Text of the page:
I had some leftover torn-up kale from huge bunch I’d bought on Sunday, so I chopped it up a little more, added some soaked wakame seaweed, also chopped up, about 1/4 C chopped red bell pepper, 1/2  jalapeno, chopped, some freshly-ground black pepper, 1/2 galangal (don’t ask why, I have no idea), 2 chopped garlic cloves, about 1/2 C lentil sprouts, and about 1/4 C sunflower seed sprouts, then some apple cider vinegar and olive oil.  It didn’t seem like enough, so I took a heaping soup spoon of the kale/cashew cheeze and mixed it with water to make a creamy dressing which I poured over the top.  Yumm!

ANNIVERSARY MONTH: It was 10 years ago this month that I knew I had taken off 100 lbs. They are still off!

POST #833
Ten years ago, on October 2, my birthday, I realized that my clothes were rather loose.  I ultimately took off @100lbs.

So, now, it has been 10 years that  I have kept the weight off.  I hope you will understand if I reach around and pat myself on the back.  Yeah, I’m proud.  Today, instead of wearing a size 22, I am wearing a size 2.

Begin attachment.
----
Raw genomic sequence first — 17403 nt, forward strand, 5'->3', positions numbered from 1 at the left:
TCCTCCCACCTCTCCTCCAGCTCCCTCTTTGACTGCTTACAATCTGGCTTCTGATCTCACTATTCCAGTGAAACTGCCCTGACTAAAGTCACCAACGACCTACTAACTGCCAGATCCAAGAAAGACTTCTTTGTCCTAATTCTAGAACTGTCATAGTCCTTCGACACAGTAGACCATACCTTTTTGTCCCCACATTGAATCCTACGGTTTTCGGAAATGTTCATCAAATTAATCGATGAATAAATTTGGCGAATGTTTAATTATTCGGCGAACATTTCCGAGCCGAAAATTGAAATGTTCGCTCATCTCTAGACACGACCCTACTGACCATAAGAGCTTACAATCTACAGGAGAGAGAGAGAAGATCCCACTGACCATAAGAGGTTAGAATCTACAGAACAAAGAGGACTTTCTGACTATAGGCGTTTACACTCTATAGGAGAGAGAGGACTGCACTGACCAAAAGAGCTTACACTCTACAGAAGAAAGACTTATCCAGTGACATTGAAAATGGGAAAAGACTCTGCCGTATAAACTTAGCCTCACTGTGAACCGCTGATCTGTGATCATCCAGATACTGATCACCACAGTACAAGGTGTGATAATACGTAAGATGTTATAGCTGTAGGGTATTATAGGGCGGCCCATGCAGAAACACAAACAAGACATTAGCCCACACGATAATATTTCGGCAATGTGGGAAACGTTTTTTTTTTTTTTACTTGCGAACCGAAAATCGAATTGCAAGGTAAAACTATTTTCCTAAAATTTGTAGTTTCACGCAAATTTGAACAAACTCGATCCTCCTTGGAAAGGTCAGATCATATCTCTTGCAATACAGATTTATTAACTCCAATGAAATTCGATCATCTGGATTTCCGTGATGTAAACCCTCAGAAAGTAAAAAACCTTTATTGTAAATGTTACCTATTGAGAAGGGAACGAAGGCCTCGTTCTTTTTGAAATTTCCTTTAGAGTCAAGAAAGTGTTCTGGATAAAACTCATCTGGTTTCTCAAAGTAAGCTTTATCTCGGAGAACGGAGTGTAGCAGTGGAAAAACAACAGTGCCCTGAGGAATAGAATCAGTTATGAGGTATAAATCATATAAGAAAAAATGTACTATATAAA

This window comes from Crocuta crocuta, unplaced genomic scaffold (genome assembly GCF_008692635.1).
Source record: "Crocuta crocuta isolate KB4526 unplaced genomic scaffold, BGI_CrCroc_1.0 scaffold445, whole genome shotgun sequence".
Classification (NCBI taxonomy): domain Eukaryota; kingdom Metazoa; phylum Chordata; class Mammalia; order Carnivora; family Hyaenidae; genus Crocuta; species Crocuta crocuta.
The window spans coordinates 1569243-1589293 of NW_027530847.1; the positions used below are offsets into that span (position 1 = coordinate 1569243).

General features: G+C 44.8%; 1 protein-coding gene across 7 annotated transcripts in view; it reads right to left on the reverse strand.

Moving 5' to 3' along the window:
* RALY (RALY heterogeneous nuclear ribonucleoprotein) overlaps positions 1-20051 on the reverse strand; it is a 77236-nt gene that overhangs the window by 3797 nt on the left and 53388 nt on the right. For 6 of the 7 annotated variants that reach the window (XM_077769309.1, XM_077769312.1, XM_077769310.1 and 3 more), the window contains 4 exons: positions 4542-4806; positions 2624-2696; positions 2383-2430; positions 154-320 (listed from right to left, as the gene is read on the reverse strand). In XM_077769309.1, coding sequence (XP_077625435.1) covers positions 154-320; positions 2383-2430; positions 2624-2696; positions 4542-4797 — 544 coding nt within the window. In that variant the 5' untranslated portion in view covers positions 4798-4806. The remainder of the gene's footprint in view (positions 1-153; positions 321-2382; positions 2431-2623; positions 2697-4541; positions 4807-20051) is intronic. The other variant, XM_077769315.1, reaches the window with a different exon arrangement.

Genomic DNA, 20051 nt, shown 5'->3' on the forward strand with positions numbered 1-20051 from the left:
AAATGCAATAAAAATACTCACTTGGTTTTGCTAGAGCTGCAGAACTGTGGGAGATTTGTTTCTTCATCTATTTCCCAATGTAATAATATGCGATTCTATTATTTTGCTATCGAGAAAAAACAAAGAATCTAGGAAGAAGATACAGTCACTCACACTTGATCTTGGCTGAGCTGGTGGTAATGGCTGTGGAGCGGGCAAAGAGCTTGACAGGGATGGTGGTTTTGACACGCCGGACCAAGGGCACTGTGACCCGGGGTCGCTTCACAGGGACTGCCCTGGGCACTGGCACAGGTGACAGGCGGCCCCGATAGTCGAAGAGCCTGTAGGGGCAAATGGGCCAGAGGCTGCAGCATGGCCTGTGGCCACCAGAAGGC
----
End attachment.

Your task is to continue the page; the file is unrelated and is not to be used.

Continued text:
9/27/12 CSA SHARE: What we got, what I took home, and what I am doing with it

POST #823
Spaghetti Squash – 1-3 pcs…….traded for .5 lb green beans
Green Beans – .5lb
Red Tomatoes – 2 beefsteak
Mixed lettuce leaves – 1 bag…..traded for 3 tomatoes
Carrots – 1 bun
Red onions – 2 tiny
Baby Arugula – 1 bag

  I was the first one to the share distribution, so I looked in the trade box and grabbed the tomatoes and green beans and promised to give back something as soon as I’d opened my box.  Someone was apparently assigned to make sure I did – she stood right in front of me as I opened my box, and didn’t leave until I had taken the bag of lettuce and the squash over to the trade box!  It was nice to have someone to chat with.

 These boxes are getting ever more parsimonious. Oh well!

Once home, I headed straight for the kitchen and pulled out all of my available mason jars, and started to work.  Washed all of the tomatoes – I had 4 that had survived since last week, too—and set them aside.  Washed all of the green beans (that bag of beans from the Chinese supermarket was about only half good – from now I will only buy green beans I can select by the onesies.